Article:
In the planning process EOD can assist the commander in developing a risk analysis plan for UXO that may be encountered in any type of operation. Working closely with the J2/G2 section and using METT-T, EOD can assess the enemy's potential concerning UXO and develop plans to counter it. Additionally, EOD can advise on the UXO problems that our own friendly fires cause and then design strategies to mitigate them. With the risks identified early in the planning process, EOD can provide useful soldier training to reduce further the effects of UXO on operations.

When planning for EOD support, commanders must ensure that the most effective support is provided with the limited EOD assets available. Overall, the factors are the combat environment, the enemy, operational policies, and incident classification.

Combat Environment

Meeting the challenges of the combat environment includes human and physical considerations. These are discussed in more detail below.

Human Factor. More specifically, the human dimension deals with soldiers' physiological and psychological needs and the challenges to leadership that these needs pose. Because EOD work is dangerous and exacting, fatigue can cause unnecessary loss of personnel and critical assets. Operational policy gives the EOD commander ultimate responsibility for the safety of the EOD response teams. During high-density work loads, the EOD commander has to rotate teams to provide rest periods for them. Supported commanders must also be aware of the connection between rest and safety. With this in mind, low-priority UXO incidents may have to wait until they can be handled safely.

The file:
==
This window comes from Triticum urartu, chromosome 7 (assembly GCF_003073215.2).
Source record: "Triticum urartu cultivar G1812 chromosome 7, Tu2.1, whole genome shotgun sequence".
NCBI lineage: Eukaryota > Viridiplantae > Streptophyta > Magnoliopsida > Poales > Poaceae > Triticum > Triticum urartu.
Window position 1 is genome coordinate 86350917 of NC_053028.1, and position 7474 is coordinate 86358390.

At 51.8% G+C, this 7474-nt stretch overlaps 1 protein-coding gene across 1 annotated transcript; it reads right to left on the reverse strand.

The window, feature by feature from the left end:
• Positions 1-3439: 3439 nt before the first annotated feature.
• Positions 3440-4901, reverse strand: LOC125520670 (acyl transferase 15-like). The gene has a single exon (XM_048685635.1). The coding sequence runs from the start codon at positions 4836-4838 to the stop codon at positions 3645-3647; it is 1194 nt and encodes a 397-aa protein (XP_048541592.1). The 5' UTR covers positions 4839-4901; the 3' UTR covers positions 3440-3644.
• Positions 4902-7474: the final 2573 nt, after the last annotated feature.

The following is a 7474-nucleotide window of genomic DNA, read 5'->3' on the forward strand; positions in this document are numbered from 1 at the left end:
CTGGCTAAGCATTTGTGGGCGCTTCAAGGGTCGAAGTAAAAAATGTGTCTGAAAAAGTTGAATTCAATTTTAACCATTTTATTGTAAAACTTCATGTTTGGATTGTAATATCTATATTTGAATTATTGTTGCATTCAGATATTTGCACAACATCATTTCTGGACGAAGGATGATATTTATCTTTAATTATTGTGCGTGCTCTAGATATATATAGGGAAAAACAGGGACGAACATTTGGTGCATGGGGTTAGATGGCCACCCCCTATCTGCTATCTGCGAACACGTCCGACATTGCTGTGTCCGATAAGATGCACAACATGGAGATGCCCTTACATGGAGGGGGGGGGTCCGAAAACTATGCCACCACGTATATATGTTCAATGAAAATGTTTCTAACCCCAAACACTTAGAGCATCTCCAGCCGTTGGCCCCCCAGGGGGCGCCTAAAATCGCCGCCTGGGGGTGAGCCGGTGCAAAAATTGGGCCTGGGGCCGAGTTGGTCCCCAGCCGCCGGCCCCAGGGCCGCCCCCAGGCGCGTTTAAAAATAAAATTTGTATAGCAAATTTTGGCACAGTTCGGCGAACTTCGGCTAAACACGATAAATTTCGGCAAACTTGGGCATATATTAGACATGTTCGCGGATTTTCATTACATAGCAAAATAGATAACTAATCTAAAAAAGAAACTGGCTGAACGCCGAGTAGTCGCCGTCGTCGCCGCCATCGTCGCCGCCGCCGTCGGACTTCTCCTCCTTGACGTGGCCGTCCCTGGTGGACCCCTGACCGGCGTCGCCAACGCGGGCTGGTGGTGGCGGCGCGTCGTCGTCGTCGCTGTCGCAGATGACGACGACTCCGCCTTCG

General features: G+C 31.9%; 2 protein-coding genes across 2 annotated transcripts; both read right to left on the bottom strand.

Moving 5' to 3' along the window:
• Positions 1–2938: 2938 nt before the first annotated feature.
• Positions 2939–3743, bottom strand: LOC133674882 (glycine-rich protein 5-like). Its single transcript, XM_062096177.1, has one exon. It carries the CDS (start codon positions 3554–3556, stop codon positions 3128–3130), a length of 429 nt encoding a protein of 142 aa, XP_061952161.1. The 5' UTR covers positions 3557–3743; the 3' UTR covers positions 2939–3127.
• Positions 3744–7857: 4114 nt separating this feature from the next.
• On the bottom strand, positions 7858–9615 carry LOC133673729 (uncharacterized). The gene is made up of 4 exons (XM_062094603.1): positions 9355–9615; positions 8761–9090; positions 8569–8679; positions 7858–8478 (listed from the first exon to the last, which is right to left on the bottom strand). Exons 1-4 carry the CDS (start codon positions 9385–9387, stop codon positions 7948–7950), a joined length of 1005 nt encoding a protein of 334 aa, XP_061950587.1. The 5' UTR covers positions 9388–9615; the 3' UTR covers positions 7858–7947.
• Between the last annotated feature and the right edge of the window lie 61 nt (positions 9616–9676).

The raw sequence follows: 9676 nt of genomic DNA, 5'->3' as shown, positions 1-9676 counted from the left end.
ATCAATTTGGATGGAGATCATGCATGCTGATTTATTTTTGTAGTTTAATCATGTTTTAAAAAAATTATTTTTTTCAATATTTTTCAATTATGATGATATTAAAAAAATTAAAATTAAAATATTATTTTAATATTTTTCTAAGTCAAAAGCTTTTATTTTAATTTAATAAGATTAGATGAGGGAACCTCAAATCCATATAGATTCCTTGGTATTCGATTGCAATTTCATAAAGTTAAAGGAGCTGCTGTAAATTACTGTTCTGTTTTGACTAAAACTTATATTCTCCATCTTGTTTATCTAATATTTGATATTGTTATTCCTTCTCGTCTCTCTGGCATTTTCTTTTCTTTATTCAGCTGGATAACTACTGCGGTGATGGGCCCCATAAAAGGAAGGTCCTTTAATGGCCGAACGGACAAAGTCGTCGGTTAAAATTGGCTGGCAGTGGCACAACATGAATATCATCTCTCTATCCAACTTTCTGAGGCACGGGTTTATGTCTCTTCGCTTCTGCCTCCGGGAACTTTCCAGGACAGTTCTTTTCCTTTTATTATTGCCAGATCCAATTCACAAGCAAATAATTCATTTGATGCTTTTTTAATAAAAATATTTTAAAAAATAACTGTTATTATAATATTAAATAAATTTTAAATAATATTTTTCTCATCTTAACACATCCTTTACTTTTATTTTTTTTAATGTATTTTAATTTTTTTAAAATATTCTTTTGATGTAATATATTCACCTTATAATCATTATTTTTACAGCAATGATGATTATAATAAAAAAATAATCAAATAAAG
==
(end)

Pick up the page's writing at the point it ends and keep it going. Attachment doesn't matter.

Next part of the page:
Physical Factors. The physical dimension consists of three major elements: geography, weather, and infrastructure. Each of these is defined below.

Geography. In a TO, the terrain may vary significantly. In the desert, there may not be many choke points that could prevent EOD from reaching the incidents quickly. But in the desert, units can be dispersed over a large area. This may mean a long drive to reach some of the incidents. A consideration here would be the availability of aviation assets to reach some high-priority incidents quickly. The advantage of desert terrain is that its lack of population means units can easily bypass areas with heavy concentrations of UXO. Jungles and mountains cause greater restrictions on mobility. In these types of terrain, especially lacking much infrastructure, choke points can easily be exploited by using obstructions, mines, and booby traps.